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Discrete emotions, Memory binding, Sadness, Happy faces, Clinical work







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Creative Commons Attribution 4.0 International License
This work is licensed under a Creative Commons Attribution 4.0 International License.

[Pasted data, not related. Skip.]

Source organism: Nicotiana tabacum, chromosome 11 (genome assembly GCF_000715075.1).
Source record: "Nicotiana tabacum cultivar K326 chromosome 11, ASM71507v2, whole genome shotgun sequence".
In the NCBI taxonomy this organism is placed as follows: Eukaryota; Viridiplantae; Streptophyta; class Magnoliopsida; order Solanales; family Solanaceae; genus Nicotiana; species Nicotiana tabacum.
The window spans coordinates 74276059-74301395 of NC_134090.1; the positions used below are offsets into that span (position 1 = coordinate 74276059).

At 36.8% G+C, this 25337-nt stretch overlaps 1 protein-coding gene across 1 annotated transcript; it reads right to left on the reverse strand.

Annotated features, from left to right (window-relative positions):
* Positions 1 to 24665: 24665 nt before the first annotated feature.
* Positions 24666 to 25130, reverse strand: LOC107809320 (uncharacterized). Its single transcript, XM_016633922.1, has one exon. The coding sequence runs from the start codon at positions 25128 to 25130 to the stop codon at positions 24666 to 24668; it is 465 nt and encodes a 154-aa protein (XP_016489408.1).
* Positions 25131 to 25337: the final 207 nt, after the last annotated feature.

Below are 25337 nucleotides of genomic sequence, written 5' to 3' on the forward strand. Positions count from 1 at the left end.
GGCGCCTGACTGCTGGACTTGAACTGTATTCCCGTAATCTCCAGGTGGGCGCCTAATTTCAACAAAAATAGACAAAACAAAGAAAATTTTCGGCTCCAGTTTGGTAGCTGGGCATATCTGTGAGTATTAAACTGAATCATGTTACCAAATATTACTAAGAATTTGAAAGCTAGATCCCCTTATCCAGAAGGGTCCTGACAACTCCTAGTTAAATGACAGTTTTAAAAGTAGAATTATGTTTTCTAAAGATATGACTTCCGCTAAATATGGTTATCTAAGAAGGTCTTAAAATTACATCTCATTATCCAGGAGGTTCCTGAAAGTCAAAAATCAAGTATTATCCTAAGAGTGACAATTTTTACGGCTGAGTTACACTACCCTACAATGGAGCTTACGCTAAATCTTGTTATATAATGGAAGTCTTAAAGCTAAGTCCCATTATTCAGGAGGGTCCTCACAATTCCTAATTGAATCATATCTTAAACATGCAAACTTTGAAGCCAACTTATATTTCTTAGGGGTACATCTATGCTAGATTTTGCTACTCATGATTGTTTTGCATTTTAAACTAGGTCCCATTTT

The link between emotion and memory has been a topic of interest in psychological research for over a century. Typically, emotionally arousing items, especially those that are negative, are better remembered compared to neutral items. In contrast, when people are required to link multiple individual items together, negative emotional content often worsens memory, while positive content tends to improve memory for associations. Research on discrete emotions (e.g., happiness, sadness, fear, disgust) suggests that disgusting content is better remembered in item memory tests even compared to material that elicits other negative emotions. However, it remains unclear whether this unique impact of disgust would also be seen in an associative framework. In the current experiment, participants’ item and associative memory for face-name pairs depicting five discrete emotions (i.e., happiness, fear, disgust, sadness, and neutral affect) were tested. It was predicted that emotional, and especially disgusted, faces would be recognized better than neutral faces. In addition, it was predicted that associative memory would be best for names associated with happy faces. I anticipated that names paired with disgusted faces could either be better remembered or more likely to be forgotten compared to names paired with other negative faces. Contrary to predictions, emotional faces were not better recognized than neutral faces in the item memory task; instead, neutral and happy faces were better remembered than fearful and disgusted faces. As well, names paired with happy and neutral faces were more likely to be remembered than names paired with disgusted faces. With respect to research showing that facial identity and expression are processed separately, it was argued that all aspects of the experimental task were in fact tests of associative memory. Implications for the field of emotional facial perception and memory and relevance to clinical work were discussed.